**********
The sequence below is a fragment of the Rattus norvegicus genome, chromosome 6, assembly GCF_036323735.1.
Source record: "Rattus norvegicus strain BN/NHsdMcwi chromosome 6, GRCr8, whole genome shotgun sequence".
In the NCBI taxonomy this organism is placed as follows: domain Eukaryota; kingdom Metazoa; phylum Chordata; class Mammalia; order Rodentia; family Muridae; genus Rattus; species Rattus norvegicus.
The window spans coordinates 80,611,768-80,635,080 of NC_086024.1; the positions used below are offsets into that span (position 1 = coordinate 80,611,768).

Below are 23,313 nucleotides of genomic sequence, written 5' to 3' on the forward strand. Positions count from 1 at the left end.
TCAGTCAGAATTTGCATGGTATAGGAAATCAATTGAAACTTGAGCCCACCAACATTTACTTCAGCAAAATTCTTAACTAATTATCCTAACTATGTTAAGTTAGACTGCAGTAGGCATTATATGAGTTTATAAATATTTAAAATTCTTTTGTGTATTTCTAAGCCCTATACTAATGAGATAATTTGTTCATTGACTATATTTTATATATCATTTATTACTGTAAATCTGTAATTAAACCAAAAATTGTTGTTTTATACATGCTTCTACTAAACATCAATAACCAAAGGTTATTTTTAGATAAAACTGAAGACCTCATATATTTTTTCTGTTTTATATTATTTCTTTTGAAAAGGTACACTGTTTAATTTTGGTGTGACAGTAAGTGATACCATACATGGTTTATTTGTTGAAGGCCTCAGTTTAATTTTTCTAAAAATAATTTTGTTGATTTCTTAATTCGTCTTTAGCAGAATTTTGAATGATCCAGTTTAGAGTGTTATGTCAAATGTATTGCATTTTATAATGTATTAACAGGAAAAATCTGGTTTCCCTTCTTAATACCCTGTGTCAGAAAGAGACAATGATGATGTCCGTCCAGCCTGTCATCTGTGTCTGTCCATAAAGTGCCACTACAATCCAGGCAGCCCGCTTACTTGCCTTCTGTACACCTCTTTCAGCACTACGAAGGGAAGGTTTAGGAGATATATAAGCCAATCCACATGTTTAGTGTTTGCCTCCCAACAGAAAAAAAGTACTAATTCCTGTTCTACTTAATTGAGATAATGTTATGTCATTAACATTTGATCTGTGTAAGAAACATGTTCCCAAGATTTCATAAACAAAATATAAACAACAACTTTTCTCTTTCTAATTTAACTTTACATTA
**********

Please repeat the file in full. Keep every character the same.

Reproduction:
The sequence below is a fragment of the Rattus norvegicus genome, chromosome 6, assembly GCF_036323735.1.
Source record: "Rattus norvegicus strain BN/NHsdMcwi chromosome 6, GRCr8, whole genome shotgun sequence".
In the NCBI taxonomy this organism is placed as follows: domain Eukaryota; kingdom Metazoa; phylum Chordata; class Mammalia; order Rodentia; family Muridae; genus Rattus; species Rattus norvegicus.
The window spans coordinates 80,611,768-80,635,080 of NC_086024.1; the positions used below are offsets into that span (position 1 = coordinate 80,611,768).

Below are 23,313 nucleotides of genomic sequence, written 5' to 3' on the forward strand. Positions count from 1 at the left end.
TCAGTCAGAATTTGCATGGTATAGGAAATCAATTGAAACTTGAGCCCACCAACATTTACTTCAGCAAAATTCTTAACTAATTATCCTAACTATGTTAAGTTAGACTGCAGTAGGCATTATATGAGTTTATAAATATTTAAAATTCTTTTGTGTATTTCTAAGCCCTATACTAATGAGATAATTTGTTCATTGACTATATTTTATATATCATTTATTACTGTAAATCTGTAATTAAACCAAAAATTGTTGTTTTATACATGCTTCTACTAAACATCAATAACCAAAGGTTATTTTTAGATAAAACTGAAGACCTCATATATTTTTTCTGTTTTATATTATTTCTTTTGAAAAGGTACACTGTTTAATTTTGGTGTGACAGTAAGTGATACCATACATGGTTTATTTGTTGAAGGCCTCAGTTTAATTTTTCTAAAAATAATTTTGTTGATTTCTTAATTCGTCTTTAGCAGAATTTTGAATGATCCAGTTTAGAGTGTTATGTCAAATGTATTGCATTTTATAATGTATTAACAGGAAAAATCTGGTTTCCCTTCTTAATACCCTGTGTCAGAAAGAGACAATGATGATGTCCGTCCAGCCTGTCATCTGTGTCTGTCCATAAAGTGCCACTACAATCCAGGCAGCCCGCTTACTTGCCTTCTGTACACCTCTTTCAGCACTACGAAGGGAAGGTTTAGGAGATATATAAGCCAATCCACATGTTTAGTGTTTGCCTCCCAACAGAAAAAAAGTACTAATTCCTGTTCTACTTAATTGAGATAATGTTATGTCATTAACATTTGATCTGTGTAAGAAACATGTTCCCAAGATTTCATAAACAAAATATAAACAACAACTTTTCTCTTTCTAATTTAACTTTACATTA